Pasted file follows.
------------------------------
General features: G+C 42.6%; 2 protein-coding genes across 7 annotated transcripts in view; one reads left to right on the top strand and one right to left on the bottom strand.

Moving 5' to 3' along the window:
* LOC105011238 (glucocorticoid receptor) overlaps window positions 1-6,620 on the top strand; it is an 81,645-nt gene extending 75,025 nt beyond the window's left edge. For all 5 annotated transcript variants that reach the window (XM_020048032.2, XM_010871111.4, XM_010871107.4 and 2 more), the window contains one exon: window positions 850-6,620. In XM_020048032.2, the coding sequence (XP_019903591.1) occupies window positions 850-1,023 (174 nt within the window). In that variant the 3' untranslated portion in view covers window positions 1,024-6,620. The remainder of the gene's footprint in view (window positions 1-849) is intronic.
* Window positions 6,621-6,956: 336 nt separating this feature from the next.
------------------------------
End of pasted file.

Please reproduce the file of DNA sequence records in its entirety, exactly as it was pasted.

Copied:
General features: G+C 42.6%; 2 protein-coding genes across 7 annotated transcripts in view; one reads left to right on the top strand and one right to left on the bottom strand.

Moving 5' to 3' along the window:
* LOC105011238 (glucocorticoid receptor) overlaps window positions 1-6,620 on the top strand; it is an 81,645-nt gene extending 75,025 nt beyond the window's left edge. For all 5 annotated transcript variants that reach the window (XM_020048032.2, XM_010871111.4, XM_010871107.4 and 2 more), the window contains one exon: window positions 850-6,620. In XM_020048032.2, the coding sequence (XP_019903591.1) occupies window positions 850-1,023 (174 nt within the window). In that variant the 3' untranslated portion in view covers window positions 1,024-6,620. The remainder of the gene's footprint in view (window positions 1-849) is intronic.
* Window positions 6,621-6,956: 336 nt separating this feature from the next.